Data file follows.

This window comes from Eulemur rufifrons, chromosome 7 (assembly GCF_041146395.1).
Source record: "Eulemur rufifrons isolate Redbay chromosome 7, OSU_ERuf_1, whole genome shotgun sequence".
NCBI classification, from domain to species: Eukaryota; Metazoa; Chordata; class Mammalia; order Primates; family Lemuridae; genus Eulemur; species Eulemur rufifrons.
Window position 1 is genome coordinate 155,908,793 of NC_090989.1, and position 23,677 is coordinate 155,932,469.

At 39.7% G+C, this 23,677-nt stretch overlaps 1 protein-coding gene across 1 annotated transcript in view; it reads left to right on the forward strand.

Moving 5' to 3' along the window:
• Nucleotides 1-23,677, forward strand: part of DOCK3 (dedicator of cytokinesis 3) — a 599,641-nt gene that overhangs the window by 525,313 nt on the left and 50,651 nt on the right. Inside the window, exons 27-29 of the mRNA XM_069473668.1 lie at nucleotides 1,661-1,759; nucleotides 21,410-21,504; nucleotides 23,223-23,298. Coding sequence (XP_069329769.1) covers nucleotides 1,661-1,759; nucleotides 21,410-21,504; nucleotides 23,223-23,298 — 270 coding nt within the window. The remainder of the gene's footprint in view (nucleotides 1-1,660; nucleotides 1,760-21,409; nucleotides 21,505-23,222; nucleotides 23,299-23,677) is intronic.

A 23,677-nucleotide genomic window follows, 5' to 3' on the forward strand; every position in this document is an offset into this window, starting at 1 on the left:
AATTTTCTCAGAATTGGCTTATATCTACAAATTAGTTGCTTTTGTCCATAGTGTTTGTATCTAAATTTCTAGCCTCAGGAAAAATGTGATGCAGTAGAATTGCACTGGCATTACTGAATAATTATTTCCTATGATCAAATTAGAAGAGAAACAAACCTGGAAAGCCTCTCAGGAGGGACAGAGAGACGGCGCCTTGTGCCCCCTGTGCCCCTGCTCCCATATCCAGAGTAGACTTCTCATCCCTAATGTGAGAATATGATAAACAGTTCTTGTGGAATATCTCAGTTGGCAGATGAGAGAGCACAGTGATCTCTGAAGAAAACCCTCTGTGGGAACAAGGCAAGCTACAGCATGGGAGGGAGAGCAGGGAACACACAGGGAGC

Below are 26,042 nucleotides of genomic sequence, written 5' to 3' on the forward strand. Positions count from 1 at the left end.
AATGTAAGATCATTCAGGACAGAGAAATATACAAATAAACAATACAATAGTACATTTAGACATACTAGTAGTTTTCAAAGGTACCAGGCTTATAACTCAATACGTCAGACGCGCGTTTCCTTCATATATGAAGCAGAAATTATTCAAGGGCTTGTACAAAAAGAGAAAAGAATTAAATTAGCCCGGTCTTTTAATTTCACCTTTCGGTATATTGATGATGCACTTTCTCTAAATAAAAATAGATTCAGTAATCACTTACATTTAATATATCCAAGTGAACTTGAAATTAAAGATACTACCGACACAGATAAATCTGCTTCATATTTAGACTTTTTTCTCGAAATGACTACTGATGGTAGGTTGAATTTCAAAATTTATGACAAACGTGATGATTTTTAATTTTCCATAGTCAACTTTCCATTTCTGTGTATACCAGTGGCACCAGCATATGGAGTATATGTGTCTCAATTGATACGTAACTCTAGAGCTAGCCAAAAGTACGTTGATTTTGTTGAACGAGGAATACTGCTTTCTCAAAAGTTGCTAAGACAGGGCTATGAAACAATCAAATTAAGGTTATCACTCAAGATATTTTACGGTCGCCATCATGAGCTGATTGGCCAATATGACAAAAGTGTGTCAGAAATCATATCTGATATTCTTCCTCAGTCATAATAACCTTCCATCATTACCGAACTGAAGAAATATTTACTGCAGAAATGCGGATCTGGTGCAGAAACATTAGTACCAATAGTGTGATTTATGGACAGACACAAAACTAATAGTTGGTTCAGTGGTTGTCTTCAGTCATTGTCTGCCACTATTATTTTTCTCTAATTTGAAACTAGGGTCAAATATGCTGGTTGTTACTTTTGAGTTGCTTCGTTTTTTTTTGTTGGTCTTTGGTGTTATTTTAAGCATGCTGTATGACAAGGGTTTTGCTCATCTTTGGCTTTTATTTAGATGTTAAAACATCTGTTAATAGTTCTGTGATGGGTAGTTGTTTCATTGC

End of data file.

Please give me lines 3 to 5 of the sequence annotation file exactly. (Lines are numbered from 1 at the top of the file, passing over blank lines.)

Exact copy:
NCBI classification, from domain to species: Eukaryota; Metazoa; Chordata; class Mammalia; order Primates; family Lemuridae; genus Eulemur; species Eulemur rufifrons.
Window position 1 is genome coordinate 155,908,793 of NC_090989.1, and position 23,677 is coordinate 155,932,469.

At 39.7% G+C, this 23,677-nt stretch overlaps 1 protein-coding gene across 1 annotated transcript in view; it reads left to right on the forward strand.